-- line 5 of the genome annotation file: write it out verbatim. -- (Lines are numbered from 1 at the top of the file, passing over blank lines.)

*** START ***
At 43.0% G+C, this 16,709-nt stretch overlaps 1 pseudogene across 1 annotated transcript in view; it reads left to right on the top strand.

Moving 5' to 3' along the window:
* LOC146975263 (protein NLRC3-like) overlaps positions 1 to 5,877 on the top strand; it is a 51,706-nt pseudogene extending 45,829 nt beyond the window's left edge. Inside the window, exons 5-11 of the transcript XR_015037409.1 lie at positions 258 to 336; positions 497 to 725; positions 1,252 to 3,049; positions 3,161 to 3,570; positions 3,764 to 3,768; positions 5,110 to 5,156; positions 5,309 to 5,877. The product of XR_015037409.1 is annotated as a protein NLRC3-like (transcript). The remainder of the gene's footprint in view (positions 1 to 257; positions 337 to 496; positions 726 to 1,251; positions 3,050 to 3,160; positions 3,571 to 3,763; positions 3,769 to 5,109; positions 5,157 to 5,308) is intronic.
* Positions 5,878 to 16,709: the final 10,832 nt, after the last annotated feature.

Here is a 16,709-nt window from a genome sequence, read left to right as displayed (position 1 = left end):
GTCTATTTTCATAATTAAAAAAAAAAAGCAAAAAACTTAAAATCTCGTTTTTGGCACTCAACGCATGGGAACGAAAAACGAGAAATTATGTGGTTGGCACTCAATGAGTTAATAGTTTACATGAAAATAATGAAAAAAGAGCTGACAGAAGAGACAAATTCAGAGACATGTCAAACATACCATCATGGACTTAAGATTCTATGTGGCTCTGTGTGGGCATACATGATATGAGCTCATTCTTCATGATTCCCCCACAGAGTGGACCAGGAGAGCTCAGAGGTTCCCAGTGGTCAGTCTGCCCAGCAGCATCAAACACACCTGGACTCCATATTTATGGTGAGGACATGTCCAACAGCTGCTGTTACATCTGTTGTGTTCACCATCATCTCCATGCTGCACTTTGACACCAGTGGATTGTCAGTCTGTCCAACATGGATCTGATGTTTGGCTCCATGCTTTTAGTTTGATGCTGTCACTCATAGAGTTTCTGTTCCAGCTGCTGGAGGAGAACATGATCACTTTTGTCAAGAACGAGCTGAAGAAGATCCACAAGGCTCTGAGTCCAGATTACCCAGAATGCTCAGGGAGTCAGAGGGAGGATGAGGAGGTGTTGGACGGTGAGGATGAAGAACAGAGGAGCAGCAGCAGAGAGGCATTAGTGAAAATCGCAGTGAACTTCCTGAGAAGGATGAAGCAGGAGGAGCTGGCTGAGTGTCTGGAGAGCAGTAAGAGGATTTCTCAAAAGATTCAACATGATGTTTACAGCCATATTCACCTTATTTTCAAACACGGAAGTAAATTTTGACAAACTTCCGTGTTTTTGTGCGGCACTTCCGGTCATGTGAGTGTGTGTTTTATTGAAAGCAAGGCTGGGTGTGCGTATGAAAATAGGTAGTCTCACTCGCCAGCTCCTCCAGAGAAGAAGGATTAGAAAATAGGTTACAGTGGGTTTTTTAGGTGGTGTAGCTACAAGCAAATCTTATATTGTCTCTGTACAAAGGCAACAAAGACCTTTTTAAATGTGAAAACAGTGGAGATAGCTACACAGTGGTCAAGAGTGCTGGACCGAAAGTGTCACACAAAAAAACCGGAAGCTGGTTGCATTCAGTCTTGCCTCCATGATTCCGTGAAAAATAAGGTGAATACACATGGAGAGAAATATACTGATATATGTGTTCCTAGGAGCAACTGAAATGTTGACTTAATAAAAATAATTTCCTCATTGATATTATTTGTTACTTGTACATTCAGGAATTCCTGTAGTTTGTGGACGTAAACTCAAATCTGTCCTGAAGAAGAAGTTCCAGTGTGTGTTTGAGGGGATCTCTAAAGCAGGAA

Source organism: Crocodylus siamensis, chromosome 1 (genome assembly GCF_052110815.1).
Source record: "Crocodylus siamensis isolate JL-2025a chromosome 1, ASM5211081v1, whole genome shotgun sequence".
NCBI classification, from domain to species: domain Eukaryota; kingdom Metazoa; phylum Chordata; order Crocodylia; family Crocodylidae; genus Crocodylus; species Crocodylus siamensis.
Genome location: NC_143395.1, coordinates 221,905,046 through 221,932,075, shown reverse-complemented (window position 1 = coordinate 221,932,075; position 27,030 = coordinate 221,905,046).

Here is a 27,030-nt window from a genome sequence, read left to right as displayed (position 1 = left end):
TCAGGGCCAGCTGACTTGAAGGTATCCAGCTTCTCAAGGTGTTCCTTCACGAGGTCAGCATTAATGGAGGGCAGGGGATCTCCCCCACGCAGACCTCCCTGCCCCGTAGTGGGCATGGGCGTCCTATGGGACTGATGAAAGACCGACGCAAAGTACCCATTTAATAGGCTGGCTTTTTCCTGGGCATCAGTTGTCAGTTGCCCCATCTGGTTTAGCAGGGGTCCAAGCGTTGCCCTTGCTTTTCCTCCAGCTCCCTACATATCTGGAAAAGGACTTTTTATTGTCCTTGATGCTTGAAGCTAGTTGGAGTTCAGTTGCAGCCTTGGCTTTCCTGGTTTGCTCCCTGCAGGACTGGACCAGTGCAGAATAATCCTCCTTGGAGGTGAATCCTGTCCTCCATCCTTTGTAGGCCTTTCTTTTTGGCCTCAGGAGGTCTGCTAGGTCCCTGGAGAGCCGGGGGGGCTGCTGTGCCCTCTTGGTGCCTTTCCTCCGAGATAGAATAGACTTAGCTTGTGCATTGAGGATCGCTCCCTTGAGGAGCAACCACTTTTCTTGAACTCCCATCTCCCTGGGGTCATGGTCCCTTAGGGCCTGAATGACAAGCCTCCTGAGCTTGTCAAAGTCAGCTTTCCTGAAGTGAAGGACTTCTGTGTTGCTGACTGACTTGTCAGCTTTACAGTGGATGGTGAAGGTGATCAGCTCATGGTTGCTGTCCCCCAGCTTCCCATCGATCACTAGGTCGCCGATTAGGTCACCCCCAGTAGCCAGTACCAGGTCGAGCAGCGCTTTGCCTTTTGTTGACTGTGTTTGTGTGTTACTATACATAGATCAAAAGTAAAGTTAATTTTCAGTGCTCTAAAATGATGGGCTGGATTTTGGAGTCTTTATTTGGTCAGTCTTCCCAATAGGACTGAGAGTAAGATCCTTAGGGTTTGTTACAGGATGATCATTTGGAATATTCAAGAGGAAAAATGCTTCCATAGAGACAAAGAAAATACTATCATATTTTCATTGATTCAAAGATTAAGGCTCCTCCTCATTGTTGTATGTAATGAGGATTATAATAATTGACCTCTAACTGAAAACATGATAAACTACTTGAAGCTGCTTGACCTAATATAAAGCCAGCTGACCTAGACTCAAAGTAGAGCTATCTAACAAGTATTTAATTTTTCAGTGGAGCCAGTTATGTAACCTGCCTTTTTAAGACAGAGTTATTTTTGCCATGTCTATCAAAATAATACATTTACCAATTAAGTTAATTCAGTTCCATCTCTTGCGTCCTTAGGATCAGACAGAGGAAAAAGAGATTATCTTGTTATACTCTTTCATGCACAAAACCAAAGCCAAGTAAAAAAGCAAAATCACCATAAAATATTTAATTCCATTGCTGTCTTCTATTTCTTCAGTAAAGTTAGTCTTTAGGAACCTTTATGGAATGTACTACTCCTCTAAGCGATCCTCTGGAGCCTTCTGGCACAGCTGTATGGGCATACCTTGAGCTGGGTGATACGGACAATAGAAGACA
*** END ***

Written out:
Here is a 16,709-nt window from a genome sequence, read left to right as displayed (position 1 = left end):